In the biblical tradition a prophet is believed to be an individual God has selected as spokesperson to deliver a particular message in a particular ancient context. The prophet can be male or female (Exod 15:20-21; Jdg 4:4; 2 Kgs 22:14; 2 Chron 34:22; Neh 6:14; Isa 8:3; Luke 2:36; 1 Cor 11:4-5). The God of biblical faith apparently did not practice gender discrimination in selecting people for the responsible role of prophet (as New Testament writers did: 1 Tim 2:8-15). A prophecy is believed to be a communication originating with God/the spirit of God that is directly transmitted through the prophet (Deut 18:18;1 Sam 10:10; 2 Chron 18:10-11; Jer 14:13-16, 26:12; Ez 37:1-10, 38:14-23; Amos 7:12-17, 8:1-14; 2 Pet 1:21): the voice is the voice of the prophet but the words are believed to be the words/Word of God (Jdg 6:7-10; 2 Kgs 21:10-12, 24:2; Zech 7:7-12; Luke 1: 67-79; Heb 1:1). Prophecies take various forms. For example, a prophecy may be a doxology (Exod 15:20-21), a psalm (Luke 1:67-79), a rebuke (Jer 26:12-13), a prediction (John 11:49-52), or even an act of a prophet (Jer 13:1-11).
Nevertheless believing that God was speaking through the prophet did not ensure that God actually was speaking through the prophet, which raised questions about the source of the prophecy (1 Kgs 22:5-20). This in turn led to the recognition that not all prophets were sent by God, but some were false prophets (Matt 7:15; 2 Pet 2:1: 1 John 4:1). And apparently some believed that God even sent forth lying spirits to deceive the prophets (1 Kgs 22:20-23). How should one then distinguish between true prophets, false prophets, and deceived prophets? It is not unlike a problem that contemporary church folk have: how does one identify an authentic word from God (if such there be) amidst all the contradictory religious teachings of today’s religious groups both Christian and other than Christian?
The answer that the ancient Israelites came up with was the following: if the word does not come to pass or come true then it is not a word that the Lord has spoken” (Deut 18:15-22). That only works, however, with predictions, and there were some predictions that the biblical texts represent as true sayings of God that did not come true—as, for example, the prophecy that there would always be a descendant of David ruling Israel (2 Sam 7:1-13; Jer 33:17-18). Today, however, Israel is no longer a monarchy, and its leaders do not claim descent from David! Here is a second failed prophecy: Ezekiel prophesied that the ancient city of Tyre would be utterly destroyed and no longer inhabited (Ezek 26:15-21), but today Tyre is a thriving city in Lebanon.
Early Christians co-opted some of the “Old Testament” prophecies to prove that the founding events of their faith had been foreseen by the prophets. The theory behind this way of reading the “Old” Testament must have gone something like this: We are in a new situation and the old covenants obviously no longer apply to the new people of God (Jer 31:31-34; Heb 8:8-13). For the new people of God everything is new (2 Cor 5:17). But on the other hand they also believed that the Word of the Lord would live forever (Isaiah 40:8; 1 Pet 1:24-25). They reasoned that it is simply not possible that a word of the Lord could be rendered obsolete after being spoken in its original context. What the prophet spoke lives on to apply to future contexts as well. Therefore the word of the Lord can also apply to the early Christians in their new situation. From that perspective Matthew read Isaiah in the light of the new people of God (Matt 1:18-23).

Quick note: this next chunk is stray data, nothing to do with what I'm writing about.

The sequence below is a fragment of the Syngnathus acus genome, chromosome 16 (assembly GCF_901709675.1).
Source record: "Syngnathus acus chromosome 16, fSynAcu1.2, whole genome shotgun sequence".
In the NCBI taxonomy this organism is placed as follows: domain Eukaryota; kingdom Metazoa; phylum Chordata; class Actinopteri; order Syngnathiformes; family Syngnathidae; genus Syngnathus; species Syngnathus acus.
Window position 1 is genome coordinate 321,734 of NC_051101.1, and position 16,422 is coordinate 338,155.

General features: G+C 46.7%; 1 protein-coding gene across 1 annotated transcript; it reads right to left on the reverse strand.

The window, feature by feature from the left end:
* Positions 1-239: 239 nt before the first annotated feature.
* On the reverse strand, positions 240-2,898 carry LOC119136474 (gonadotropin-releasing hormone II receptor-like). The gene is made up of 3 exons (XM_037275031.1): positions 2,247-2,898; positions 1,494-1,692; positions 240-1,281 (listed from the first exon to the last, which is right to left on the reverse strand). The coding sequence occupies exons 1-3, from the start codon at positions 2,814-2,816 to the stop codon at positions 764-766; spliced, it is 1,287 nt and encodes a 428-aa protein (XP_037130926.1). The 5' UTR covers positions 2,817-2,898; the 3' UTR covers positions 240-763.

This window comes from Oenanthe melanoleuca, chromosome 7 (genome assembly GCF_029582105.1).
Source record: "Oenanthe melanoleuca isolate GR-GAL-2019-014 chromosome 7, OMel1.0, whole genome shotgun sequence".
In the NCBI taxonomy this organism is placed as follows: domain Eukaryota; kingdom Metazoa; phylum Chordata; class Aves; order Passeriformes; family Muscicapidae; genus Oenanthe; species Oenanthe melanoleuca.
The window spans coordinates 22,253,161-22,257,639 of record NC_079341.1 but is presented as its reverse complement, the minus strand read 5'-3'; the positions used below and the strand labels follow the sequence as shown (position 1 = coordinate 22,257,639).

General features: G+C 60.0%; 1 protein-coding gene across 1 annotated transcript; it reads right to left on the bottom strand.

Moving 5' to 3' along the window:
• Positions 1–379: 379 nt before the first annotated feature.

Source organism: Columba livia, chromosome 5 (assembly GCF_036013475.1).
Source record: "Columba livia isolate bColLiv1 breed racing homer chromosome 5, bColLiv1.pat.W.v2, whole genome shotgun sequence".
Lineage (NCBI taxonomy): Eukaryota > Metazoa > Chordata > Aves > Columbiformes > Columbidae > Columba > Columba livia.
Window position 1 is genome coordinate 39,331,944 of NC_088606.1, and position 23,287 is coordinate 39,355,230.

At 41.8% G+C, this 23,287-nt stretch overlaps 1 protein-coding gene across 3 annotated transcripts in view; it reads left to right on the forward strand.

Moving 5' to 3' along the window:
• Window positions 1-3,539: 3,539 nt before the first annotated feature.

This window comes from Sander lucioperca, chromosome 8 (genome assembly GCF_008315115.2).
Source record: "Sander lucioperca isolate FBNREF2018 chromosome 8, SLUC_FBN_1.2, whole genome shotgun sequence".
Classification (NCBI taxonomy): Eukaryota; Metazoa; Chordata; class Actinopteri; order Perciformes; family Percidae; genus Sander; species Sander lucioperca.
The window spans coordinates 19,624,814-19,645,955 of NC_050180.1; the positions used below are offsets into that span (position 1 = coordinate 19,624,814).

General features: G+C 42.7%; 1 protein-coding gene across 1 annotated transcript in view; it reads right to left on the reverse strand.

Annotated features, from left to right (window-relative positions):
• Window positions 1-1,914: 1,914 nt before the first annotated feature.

For example, Matthew took the prophecy that Isaiah made to King Ahaz of Judah during a political crises in the eighth century BCE. The birth of a peasant child to a nameless young woman, Isaiah said, prophesied God’s presence with his people and the survival of the Kingdom of Judah (Isa 7:1-25) in that ancient context. The prophecy came true; Judah did survive. Matthew, however, focused on only one verse in the passage (Isa 7:14) and ignored the ancient context and the fact that the prophecy was fulfilled in Isaiah’s day. He asserted that the prophecy also related to the birth of Jesus (Matt 1:18-23). “Hooks” in the verse written by Isaiah making Matthew’s explanation of Isaiah 7:14 seem plausible are the words “virgin” and “Immanuel.”1 On the basis of only two words Matthew ignores the plain meaning of Isaiah’s fulfilled prophecy and finds a deeper spiritual level to the passage, by reading it in the light of later Christian faith.2
In my view, however, Matthew has simply misused Isaiah in an attempt to justify early Christian belief. The kindest thing one can say about such an approach is that it simply is not a cogent reading of Isaiah—particularly in the light of Paul’s comment that prophecies are imperfect (1 Cor 13:9) and will pass away (1 Cor 13:8). In other words, Isa 7:14 related only to Judah in the political crisis of the eighth century BCE.
How does it seem to you?
Charles W. Hedrick
Missouri State University
1The word virgin (parthenos) only appears in the Septuagint (Greek version of Hebrew Bible). The Hebrew reads ‘almah, a young woman (of marriageable age).